In other words, an Israeli worker trying to use a Pegasus system installed in Poland or India would face a problem: either the client would notice someone using their “bank” of potential infections, or the device they are trying to target would not be possible due to what is termed “geofencing.” 

NSO has long claimed its system cannot infect Israeli or U.S. numbers. However, The New York Times has since reported that the FBI was provided with a version of the spyware called Phantom, which can target American devices. In addition, the Israeli police seemingly purchased a version of Pegasus that can target local phones. 

Former Israel Police chief Roni Alsheich. Credit: Emil Salman

The first scenario – that NSO has its own system running internally – cannot theoretically be ruled out: Nothing prevents the firm from maintaining a secret in-house system with its own server and a small, dedicated team. 

In fact, Sunday’s report about the Mossad and NSO revealed that the firm does have the ability to conduct hacks on behalf of the Israeli intelligence agency, though it is highly likely this system is under strict regulation.

Serious deterrent

When asked what prevents an executives from spying on, say, a competitor by using an in-house server, the NSO representative stressed that even if such a system existed, the legal risks posed by such a scenario would serve as a serious deterrent. 

They added that the question is tantamount to asking what prevents workers in a munitions factory from stealing guns and using them illegally, or what stops a police officer from abusing their power. 

The difference, perhaps, is that spyware like Pegasus can cover its tracks and its victims may never know they were targeted, thus increasing the potential risk. 

Others with knowledge of the field claim it would be expensive and even financially reckless for NSO to try to use its spyware tool for internal needs, as each infection risks exposing the loophole Pegasus uses. This could potentially expose the firm’s business, for no clear benefit.   

Cyberdefense experts, whose business is to safeguard against attacks facilitated by firms like NSO, were slightly more skeptical. They noted that there is no real way to prevent the firm misusing its own system.

“There’s this gap: On the one hand, [NSO] says it has no access to the system it sells and that its clients bear sole responsibility for its usage. On the other hand, it built the system. It owns the system and it knows how to operate it or support its operation,” explained Guy Barnhart-Magen, co-founder of the cybersecurity firm Profero.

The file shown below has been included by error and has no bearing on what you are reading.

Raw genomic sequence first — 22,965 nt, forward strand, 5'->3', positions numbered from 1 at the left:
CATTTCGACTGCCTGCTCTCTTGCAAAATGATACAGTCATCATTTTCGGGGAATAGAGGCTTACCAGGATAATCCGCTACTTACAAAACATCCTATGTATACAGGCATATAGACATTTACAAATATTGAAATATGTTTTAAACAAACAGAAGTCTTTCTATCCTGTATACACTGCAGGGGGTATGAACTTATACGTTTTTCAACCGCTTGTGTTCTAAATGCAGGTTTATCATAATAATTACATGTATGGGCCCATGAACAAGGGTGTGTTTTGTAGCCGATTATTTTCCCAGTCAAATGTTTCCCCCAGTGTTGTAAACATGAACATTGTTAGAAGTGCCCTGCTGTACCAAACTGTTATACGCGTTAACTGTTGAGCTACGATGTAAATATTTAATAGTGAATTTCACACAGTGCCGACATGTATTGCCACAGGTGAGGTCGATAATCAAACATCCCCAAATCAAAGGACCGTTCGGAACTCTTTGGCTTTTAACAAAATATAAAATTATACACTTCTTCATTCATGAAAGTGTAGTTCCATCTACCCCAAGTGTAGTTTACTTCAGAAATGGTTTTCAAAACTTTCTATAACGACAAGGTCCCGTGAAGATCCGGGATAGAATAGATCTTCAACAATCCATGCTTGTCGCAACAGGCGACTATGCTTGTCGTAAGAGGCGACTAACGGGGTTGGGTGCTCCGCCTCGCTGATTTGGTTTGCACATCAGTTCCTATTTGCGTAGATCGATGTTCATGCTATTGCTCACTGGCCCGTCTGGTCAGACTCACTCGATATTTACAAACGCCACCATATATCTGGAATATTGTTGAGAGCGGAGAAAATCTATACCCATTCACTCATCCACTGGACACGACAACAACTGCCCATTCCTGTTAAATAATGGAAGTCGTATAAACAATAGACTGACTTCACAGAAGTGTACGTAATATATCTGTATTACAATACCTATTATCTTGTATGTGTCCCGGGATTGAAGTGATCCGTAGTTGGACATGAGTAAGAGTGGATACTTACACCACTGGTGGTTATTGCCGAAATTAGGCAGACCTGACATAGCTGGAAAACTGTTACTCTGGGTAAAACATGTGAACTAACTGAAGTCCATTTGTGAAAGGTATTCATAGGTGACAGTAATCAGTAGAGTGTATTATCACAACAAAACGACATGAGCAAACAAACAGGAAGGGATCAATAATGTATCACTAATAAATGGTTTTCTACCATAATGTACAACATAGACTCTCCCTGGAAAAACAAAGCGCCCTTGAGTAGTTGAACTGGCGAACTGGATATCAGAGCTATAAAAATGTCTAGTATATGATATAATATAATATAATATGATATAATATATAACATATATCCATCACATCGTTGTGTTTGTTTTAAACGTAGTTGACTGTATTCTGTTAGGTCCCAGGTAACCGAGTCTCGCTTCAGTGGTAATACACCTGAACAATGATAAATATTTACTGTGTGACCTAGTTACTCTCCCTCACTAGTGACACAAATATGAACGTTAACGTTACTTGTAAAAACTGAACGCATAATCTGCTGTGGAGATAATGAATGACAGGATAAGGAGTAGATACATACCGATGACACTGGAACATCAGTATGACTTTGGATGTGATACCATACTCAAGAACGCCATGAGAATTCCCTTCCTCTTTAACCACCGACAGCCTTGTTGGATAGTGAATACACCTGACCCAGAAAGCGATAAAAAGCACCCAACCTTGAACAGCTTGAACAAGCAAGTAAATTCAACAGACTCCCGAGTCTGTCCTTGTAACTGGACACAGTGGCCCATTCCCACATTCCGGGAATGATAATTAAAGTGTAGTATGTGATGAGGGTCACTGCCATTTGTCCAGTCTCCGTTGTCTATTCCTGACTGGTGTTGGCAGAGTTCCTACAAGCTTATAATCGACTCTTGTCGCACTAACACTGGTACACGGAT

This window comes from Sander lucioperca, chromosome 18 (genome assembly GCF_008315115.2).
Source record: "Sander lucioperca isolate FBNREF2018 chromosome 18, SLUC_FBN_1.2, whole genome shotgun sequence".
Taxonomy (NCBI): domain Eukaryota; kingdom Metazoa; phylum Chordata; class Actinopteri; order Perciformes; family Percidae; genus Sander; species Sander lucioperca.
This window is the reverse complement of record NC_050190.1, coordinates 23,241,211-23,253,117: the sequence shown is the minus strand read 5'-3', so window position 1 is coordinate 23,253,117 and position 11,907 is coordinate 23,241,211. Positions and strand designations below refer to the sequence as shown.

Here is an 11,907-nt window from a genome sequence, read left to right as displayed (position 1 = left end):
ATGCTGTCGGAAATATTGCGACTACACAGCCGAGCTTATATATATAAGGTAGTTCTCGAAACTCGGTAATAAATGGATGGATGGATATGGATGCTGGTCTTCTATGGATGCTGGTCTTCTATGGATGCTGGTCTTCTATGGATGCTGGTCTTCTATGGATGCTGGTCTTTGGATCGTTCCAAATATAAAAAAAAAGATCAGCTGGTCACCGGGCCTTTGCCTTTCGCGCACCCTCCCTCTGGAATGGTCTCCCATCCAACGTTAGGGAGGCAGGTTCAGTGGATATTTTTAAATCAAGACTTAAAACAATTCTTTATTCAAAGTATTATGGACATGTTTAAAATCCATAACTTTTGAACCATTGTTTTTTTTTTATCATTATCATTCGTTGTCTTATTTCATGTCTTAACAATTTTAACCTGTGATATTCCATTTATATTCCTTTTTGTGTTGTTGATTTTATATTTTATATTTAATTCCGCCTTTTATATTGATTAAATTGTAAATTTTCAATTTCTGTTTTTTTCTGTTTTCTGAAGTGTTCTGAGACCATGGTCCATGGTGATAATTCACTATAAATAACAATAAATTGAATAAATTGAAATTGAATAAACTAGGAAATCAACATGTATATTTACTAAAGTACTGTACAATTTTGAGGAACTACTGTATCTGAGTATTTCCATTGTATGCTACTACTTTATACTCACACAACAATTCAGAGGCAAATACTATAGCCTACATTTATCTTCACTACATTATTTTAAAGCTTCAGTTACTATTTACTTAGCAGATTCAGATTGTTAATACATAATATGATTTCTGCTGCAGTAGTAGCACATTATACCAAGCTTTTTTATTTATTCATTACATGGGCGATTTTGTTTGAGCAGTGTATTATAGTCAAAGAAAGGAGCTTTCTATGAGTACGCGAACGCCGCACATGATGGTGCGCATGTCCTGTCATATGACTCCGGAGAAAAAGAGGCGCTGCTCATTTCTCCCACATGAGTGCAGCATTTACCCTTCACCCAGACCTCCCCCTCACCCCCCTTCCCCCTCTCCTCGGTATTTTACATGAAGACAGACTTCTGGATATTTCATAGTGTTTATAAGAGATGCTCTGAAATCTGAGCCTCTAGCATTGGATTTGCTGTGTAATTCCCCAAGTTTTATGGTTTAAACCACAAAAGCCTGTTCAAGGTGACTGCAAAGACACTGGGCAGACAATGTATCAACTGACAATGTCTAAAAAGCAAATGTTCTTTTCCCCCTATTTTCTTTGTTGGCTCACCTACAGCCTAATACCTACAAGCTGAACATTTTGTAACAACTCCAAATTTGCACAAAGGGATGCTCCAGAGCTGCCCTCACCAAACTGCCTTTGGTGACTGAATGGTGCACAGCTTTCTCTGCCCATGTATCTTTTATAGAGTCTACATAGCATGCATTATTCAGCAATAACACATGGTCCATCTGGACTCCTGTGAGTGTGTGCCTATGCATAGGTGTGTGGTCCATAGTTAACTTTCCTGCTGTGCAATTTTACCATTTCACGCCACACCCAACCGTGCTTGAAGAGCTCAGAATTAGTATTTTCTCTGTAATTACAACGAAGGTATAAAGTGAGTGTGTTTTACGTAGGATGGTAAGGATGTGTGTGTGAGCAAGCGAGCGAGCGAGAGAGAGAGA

Zuk Avraham is the founder and CEO of ZecOps, a cybersecurity firm whose platform inspects phones for current infections or traces of historic attacks. He stressed that there is no “technical restriction that prevents a worker with access to [NSO’s] codes from using it for an attack; only legal and ethical restrictions exist.”

Barnhart-Magen agreed, saying there is no technical way to prevent such a scenario, only a legal one. However, he added that “the fear of a worker hacking someone without authorization, and it being discovered and made public, serves somewhat as a deterrent.”

Avraham also warned of clients or even former workers making use of the spyware by creating their own version of it. 

“Anyone who has been targeted, even as part of a demo to a client, can reverse engineer their code and then have a similar technology at their disposal,” Avraham said. “That requires a bit of knowledge, but much less knowledge than is required to build the original system.”

Indeed, in 2018, a former NSO employee was found guilty of stealing a version of the spyware and offering it for sale online for $50 million. 

Barnhart-Magen said it is important to remember that technologies like Pegasus only offer a new version of an old dilemma.

“The police also have access to many classified systems. We want to hope there is oversight and some form of internal safeguards to make sure these systems cannot be abused," he said. “But this is a concern we can have with any system that can be exploited or abused by those with power and the access to it.”